In what may be a harbinger of new rigor in Congressional oversight, four Democratic members of Congress told the Environmental Protection Agency to cease and desist (pdf) from closing public document libraries and dispersing or destroying their contents unless and until EPA obtains specific approval from Congress.
Public interest groups including the Union of Concerned Scientists and the American Library Association had expressed alarm over the closure of EPA libraries and the reported destruction of documents. EPA said that it was modernizing and digitizing its collections and that no information has been destroyed.
“We request that you maintain the status quo of the libraries and their materials while this issue is under investigation and review by Congress,” wrote Ranking Members Reps. Bart Gordon (D-TN), John Dingell (D-MI), Henry A. Waxman (D-CA) and James Oberstar (D-MN) in a November 30 letter to EPA Administrator Stephen Johnson.
“It is imperative that the valuable government information maintained by EPA’s libraries be preserved,” the Congressmen wrote.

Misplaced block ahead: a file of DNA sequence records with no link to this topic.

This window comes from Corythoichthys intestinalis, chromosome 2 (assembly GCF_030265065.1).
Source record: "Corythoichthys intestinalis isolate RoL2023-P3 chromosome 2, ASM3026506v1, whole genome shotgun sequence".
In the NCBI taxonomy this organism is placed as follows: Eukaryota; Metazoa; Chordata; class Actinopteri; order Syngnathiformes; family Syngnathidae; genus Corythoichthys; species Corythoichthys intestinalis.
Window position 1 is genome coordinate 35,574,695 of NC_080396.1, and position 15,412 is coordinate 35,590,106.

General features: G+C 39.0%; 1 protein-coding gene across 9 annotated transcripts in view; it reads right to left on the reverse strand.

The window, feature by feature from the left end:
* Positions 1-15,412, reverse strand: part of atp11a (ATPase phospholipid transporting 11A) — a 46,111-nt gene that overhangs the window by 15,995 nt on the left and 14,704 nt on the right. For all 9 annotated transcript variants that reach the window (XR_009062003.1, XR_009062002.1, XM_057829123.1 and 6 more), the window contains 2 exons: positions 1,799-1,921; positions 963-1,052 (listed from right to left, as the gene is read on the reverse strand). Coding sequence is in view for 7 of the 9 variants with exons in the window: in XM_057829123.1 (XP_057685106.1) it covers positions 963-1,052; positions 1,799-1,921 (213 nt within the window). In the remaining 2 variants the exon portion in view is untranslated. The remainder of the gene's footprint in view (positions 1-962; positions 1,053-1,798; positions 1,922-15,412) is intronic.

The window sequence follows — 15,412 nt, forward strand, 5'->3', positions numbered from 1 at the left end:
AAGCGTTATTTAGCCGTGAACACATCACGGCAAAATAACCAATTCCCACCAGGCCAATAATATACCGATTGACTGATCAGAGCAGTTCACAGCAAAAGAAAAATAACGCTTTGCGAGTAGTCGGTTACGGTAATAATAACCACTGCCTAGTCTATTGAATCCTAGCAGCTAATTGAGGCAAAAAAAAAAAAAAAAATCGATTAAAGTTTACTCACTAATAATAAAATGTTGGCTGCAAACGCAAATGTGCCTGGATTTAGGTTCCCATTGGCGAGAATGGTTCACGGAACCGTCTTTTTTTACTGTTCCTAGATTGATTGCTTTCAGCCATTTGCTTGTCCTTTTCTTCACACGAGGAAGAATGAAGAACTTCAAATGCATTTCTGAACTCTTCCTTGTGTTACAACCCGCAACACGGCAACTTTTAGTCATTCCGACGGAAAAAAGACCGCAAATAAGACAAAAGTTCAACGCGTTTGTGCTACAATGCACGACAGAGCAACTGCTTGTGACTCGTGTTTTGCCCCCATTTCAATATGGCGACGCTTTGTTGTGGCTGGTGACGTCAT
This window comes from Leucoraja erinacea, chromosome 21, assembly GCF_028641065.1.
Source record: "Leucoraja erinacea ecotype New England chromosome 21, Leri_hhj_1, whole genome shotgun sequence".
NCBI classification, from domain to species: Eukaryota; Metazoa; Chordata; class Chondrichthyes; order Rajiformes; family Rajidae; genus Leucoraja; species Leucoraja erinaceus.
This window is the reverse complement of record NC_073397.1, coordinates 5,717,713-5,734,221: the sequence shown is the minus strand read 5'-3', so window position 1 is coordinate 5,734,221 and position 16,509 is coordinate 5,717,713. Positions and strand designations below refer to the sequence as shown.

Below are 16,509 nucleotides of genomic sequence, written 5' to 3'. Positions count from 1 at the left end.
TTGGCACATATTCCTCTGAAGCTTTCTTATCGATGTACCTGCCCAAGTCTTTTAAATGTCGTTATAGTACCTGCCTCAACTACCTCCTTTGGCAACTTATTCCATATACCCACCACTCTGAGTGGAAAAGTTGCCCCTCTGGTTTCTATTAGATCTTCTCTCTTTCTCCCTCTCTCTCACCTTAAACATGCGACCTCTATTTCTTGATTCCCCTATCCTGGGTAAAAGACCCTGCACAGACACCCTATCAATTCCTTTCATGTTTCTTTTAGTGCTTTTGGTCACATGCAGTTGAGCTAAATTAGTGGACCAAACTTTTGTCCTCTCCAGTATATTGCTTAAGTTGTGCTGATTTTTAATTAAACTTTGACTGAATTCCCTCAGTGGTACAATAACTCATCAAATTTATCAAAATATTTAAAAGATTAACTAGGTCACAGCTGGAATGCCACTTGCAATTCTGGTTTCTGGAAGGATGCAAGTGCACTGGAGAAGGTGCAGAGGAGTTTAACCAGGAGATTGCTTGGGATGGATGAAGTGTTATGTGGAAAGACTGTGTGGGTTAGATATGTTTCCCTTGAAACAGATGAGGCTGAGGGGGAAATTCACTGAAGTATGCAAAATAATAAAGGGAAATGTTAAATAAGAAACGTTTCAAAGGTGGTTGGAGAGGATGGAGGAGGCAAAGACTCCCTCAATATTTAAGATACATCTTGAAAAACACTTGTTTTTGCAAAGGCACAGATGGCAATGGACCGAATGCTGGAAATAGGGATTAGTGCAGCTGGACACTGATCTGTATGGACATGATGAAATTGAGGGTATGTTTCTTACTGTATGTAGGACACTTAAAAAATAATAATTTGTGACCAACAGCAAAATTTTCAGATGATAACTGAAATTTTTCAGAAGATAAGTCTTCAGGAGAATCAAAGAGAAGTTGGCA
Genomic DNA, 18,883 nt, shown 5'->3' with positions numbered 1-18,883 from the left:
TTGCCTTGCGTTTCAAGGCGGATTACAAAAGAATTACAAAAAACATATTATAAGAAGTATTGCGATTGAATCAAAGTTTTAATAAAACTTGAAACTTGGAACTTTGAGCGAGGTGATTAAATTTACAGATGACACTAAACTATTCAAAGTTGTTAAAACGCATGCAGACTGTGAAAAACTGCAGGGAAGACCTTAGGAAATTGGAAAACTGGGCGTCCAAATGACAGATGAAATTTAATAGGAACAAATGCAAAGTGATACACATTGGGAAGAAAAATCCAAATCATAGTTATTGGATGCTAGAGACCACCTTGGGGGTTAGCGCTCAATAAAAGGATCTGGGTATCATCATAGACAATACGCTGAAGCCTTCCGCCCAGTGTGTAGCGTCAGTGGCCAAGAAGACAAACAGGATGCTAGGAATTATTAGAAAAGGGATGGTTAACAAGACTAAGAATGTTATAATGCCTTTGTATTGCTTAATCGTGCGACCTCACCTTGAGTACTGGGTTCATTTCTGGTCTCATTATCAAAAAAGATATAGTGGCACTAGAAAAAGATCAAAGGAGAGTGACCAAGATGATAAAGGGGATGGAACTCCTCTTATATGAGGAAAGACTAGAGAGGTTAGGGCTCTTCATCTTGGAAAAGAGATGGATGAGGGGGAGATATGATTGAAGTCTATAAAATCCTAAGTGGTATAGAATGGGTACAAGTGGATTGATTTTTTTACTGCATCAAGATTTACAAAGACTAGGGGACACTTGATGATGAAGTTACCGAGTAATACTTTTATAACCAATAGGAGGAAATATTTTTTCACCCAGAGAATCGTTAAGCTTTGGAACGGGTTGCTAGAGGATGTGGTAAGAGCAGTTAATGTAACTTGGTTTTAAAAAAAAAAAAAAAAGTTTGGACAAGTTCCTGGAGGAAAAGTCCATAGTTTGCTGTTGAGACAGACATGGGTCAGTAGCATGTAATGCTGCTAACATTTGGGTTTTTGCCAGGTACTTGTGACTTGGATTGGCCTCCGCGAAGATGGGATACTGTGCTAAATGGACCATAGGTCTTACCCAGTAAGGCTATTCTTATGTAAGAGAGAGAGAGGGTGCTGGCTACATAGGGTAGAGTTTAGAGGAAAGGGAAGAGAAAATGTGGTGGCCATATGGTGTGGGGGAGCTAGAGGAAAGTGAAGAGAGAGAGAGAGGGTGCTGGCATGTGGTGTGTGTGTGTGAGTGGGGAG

A supply-side tax credit (STC) could offer a tax incentive to material suppliers and professional service consultants that provide goods or services to affordable housing projects.
The Department of Housing and Urban Development (HUD), Department of Commerce, and Department of Transportation should jointly develop and manage a data resource—a Housing Production Dashboard—to track housing production within and across states.
Exempting affordable housing from volume caps would address the underlying issue and have the greatest impact in this housing emergency.
To increase the supply of affordable homes, Congress should make greater investments in the National Housing Trust Fund (HTF).